Mozart: Serenade In C minor K. 388 „Nacht Musique”
Mozart: Serenade in G major, K. 525 „Eine kleine Nachtmusik”
Tchaikovsky: Serenade for String Orchestra, Op. 48Conductor: Tibor BényiVenue: University of Debrecen, Main building, Ticket price: 1900 HUF
Purchase tickets: https://kodalyfilharmonia.jegy.hu/…/hires…/725910
After losing his job in Salzburg in 1781, Mozart tries to find supporters in Vienna. “Nothing is more unpleasant than the uncertain ignorant, not knowing what the future will bring.” In 1782, the Emperor formed a brass octet, who performed on various occasions and in open-air performances. It was for this imperial ensemble that Mozart wrote the Serenade in C minor, which is formally more of a wind symphony, a work full of innovations… perhaps in anticipation of Beethoven’s sequel. Mozart wrote to his father, “I quickly wrote a Nachtmusik.” This was the beginning of his most prolific period in Vienna. The other Nachtmusik for strings, Eine kleine Nachtmusik (A Little Night Music), is among his most successful works. This work was written in 1787, during the writing of Don Giovanni. It was not performed during his lifetime and was ‘discovered’ for the public more than 100 years later, in 1895. One of the most quoted melodies in music literature went on a long and successful journey, and today it continues to be a hit, drawing crowds to concert halls.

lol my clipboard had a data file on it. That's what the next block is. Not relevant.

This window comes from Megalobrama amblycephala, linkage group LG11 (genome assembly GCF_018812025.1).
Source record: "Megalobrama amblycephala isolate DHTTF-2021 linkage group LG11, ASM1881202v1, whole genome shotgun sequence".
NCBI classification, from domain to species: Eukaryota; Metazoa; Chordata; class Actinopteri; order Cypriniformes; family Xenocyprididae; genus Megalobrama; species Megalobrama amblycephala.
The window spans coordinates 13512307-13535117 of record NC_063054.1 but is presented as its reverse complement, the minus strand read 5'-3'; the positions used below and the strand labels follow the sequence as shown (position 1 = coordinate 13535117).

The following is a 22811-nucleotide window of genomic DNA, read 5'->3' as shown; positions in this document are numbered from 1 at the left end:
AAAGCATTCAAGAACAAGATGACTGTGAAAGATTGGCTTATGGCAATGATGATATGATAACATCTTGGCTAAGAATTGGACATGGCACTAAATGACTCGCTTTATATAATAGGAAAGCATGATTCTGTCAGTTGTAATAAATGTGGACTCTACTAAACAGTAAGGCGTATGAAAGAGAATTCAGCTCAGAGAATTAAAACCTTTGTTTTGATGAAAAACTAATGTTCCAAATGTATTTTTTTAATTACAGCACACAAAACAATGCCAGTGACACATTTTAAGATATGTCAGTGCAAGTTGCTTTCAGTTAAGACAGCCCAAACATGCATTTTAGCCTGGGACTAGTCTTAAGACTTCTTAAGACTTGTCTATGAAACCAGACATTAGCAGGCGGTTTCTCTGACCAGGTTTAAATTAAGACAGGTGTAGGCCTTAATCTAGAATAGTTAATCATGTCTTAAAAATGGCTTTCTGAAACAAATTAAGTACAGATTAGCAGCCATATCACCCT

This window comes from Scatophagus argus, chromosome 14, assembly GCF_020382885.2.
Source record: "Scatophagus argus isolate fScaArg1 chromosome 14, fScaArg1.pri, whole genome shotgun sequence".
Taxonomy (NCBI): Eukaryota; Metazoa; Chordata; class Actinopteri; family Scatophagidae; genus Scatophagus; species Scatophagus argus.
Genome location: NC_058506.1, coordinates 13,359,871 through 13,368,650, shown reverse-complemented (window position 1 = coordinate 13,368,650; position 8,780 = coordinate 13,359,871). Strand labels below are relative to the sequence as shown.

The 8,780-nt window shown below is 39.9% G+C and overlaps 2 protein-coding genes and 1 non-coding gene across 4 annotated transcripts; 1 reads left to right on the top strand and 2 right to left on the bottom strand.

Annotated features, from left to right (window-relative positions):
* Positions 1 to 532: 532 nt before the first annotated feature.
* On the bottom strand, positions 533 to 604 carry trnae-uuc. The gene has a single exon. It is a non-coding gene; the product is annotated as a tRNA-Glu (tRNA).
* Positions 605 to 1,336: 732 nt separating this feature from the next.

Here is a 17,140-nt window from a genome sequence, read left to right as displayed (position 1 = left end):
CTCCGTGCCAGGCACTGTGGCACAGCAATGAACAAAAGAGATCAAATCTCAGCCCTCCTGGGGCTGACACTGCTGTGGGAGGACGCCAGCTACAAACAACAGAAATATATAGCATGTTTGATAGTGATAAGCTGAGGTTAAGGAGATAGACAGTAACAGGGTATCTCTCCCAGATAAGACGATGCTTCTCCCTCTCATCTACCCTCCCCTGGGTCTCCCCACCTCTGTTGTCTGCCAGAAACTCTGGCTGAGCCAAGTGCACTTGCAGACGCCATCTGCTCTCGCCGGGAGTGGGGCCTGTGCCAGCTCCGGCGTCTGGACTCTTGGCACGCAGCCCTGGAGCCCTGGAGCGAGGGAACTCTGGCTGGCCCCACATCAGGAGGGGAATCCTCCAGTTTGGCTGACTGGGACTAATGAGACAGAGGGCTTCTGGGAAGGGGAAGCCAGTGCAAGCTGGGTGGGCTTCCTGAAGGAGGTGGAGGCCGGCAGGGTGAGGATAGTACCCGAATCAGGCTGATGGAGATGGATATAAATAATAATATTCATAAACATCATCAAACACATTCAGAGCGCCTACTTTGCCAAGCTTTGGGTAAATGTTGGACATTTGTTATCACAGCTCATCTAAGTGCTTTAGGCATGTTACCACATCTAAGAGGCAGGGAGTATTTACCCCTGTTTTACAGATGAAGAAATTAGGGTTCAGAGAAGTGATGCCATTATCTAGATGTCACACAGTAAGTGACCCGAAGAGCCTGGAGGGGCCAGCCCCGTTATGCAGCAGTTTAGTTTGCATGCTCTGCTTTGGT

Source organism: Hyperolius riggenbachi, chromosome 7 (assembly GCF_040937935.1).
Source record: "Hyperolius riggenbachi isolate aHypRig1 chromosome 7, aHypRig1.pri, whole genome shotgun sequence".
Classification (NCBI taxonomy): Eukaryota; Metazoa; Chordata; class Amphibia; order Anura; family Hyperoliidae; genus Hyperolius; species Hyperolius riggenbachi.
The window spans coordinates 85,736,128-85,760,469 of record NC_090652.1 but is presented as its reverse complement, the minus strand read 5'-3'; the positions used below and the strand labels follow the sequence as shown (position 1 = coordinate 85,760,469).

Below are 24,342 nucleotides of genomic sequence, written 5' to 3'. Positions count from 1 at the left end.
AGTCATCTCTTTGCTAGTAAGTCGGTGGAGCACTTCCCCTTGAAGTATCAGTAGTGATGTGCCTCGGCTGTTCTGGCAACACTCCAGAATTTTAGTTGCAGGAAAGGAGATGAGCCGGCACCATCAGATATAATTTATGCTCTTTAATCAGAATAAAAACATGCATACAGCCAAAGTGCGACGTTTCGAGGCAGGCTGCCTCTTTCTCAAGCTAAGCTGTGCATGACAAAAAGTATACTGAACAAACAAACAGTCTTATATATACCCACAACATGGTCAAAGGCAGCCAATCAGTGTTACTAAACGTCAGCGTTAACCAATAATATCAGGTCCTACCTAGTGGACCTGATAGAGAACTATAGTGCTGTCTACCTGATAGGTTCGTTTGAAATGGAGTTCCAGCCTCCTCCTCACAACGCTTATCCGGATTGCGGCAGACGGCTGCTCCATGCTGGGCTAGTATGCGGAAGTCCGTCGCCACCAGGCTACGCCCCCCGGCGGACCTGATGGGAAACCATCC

100 years later, in September 1880, Tchaikovsky wrote in a Ukrainian village: “How happy I am to know that the influence of Mozart in me does not in the least fade with the passing of time.” He continues, “I have been resting lately from the world of my own music.” After his ‘rest period’ with Mozart’s scores, he comes to the audience not with a new Mozart-inspired string quartet, as he had planned, but with a fresh string serenade, the String Serenade in C major, and pays tribute to the great old master. He goes on to write: ‘I am so happy to immerse myself in Mozart’s world, I am influenced by Beethoven, Schumann, and Chopin, but it is Mozart I admire and am most excited by his music.’ Out of this admiration and inspiration comes the great serenade of the strings! Deeply romantic but “classical in style,” it appeals to the senses, a “symphony without winds” written in a danceable, powerful, loving, folk-like tone. “Let the number of strings be as large as possible”, he writes as a guideline for future performers. In 1934, the String Serenade was “brought back to life” to music by Tchaikovsky, the first ballet to be choreographed, and today a permanent fixture in the repertoire of many of the world’s great ballet companies.